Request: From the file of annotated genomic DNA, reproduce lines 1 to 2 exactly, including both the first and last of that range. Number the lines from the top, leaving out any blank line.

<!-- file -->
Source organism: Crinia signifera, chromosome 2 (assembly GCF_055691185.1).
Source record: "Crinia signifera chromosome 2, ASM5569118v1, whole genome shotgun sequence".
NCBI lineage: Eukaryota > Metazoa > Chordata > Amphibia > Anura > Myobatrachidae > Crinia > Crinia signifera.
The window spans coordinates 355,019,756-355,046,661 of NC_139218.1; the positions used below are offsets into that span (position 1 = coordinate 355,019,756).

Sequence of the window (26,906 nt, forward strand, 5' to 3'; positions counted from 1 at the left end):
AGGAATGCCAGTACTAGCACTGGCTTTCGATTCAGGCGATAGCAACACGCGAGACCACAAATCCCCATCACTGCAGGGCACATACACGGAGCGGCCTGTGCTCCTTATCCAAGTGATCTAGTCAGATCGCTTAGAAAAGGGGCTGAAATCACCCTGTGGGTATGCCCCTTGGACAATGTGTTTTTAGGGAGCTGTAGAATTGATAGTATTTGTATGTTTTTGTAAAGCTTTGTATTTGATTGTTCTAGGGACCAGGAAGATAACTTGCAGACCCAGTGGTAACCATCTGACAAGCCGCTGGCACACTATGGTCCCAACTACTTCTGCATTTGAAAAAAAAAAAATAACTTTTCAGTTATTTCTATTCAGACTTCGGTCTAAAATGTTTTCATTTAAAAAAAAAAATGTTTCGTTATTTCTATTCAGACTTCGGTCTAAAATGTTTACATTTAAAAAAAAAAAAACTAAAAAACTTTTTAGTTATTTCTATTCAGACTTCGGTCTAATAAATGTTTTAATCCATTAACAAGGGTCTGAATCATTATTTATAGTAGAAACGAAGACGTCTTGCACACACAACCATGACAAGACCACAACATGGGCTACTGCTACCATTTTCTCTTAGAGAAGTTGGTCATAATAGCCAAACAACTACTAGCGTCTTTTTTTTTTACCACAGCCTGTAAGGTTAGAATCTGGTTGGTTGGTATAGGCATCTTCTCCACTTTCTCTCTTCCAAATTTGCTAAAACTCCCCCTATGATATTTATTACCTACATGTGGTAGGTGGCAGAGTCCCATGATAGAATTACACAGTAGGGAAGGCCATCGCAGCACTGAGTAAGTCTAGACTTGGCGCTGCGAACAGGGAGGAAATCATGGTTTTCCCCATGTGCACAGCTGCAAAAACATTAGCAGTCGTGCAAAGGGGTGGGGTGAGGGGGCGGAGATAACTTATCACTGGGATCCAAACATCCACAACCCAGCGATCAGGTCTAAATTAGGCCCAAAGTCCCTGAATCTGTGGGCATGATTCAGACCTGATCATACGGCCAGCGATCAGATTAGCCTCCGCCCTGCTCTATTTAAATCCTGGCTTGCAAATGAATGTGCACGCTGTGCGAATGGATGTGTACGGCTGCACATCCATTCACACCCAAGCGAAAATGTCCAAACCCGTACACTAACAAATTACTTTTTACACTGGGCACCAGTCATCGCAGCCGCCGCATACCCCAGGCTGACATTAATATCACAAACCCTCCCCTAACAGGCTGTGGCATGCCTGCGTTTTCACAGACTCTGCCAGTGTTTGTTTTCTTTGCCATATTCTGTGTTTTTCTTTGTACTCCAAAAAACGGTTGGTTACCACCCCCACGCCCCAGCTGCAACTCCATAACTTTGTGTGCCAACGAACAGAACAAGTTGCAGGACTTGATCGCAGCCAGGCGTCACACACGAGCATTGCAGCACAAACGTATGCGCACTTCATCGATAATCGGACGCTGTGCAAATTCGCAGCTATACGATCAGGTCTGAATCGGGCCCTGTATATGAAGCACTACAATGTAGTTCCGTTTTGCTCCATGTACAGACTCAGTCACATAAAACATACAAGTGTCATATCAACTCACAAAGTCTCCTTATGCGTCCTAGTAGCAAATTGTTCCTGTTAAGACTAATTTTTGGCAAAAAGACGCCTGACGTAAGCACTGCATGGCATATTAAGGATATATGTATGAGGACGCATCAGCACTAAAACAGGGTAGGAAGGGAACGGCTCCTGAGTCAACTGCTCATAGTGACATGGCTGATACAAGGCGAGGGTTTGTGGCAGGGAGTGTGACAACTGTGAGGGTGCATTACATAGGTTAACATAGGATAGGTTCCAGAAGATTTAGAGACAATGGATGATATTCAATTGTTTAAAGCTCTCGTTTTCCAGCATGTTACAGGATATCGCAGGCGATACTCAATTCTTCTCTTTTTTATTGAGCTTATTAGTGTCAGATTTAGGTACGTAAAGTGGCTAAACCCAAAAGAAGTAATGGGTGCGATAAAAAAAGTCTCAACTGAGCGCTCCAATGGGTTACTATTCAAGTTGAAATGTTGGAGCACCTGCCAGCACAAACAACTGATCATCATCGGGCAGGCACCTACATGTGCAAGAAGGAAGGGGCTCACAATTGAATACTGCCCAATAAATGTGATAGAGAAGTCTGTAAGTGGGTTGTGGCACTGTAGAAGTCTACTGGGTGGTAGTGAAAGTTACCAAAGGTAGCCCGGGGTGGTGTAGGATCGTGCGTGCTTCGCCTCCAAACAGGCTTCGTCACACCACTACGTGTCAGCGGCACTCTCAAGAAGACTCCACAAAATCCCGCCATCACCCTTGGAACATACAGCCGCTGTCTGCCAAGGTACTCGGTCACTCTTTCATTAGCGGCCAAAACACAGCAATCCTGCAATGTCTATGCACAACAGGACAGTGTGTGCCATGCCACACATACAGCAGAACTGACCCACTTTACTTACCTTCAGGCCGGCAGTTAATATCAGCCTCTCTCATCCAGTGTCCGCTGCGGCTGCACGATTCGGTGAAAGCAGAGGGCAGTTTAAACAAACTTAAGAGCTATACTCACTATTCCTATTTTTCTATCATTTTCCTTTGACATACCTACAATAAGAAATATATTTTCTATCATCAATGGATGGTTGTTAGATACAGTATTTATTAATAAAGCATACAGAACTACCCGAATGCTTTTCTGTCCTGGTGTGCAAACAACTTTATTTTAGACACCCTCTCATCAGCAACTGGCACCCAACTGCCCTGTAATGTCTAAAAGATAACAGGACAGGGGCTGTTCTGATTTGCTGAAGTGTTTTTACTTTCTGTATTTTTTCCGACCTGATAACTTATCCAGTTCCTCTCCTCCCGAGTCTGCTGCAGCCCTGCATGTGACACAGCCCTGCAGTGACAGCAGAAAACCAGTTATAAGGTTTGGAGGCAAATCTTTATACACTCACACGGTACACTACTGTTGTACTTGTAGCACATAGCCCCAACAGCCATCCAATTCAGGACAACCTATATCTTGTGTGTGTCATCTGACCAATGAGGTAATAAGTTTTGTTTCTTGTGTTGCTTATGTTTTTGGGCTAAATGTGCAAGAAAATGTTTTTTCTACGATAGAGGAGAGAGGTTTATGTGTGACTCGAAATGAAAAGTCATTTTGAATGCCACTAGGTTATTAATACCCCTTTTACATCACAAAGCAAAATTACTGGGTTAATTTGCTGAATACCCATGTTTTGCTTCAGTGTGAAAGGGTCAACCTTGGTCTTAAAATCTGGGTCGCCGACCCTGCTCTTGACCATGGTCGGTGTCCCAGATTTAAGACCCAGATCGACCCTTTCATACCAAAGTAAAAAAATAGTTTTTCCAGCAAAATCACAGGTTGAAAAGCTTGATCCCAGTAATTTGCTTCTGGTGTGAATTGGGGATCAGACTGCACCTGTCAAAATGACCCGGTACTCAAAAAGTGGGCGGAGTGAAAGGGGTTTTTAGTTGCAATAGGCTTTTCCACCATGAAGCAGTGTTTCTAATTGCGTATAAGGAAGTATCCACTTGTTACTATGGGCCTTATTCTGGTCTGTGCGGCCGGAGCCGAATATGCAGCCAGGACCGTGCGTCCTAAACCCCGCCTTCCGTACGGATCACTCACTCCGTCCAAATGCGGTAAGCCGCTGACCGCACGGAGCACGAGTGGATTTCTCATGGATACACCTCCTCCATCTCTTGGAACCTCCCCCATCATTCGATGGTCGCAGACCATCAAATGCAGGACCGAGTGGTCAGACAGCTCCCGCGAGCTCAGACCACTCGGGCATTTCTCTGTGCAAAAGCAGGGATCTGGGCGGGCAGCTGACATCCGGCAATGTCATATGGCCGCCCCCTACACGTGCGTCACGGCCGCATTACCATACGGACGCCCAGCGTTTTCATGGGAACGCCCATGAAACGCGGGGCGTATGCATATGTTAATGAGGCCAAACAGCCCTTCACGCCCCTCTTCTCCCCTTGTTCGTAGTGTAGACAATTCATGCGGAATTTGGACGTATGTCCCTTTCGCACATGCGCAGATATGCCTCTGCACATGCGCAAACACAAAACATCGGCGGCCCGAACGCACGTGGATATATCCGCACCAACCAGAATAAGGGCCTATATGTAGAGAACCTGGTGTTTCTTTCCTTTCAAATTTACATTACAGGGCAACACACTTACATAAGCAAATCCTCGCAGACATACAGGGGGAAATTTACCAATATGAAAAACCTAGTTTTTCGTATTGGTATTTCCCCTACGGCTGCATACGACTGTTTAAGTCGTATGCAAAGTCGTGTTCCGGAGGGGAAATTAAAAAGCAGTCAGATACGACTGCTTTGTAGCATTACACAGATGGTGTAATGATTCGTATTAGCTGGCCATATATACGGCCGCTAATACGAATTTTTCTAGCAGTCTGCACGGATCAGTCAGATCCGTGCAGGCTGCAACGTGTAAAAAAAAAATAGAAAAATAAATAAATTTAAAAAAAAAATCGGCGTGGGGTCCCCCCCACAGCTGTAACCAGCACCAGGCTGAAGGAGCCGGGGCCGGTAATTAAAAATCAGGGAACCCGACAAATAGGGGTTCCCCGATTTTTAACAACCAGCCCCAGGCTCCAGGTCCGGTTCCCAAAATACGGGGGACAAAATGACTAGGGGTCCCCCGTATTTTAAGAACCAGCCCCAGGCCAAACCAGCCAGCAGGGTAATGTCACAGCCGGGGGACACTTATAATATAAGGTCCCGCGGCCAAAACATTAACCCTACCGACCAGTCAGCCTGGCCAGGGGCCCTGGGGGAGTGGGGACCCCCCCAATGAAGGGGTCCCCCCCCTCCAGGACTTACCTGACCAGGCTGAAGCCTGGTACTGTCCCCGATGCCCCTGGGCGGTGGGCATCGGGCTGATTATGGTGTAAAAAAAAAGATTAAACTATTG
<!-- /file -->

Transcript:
Source organism: Crinia signifera, chromosome 2 (assembly GCF_055691185.1).
Source record: "Crinia signifera chromosome 2, ASM5569118v1, whole genome shotgun sequence".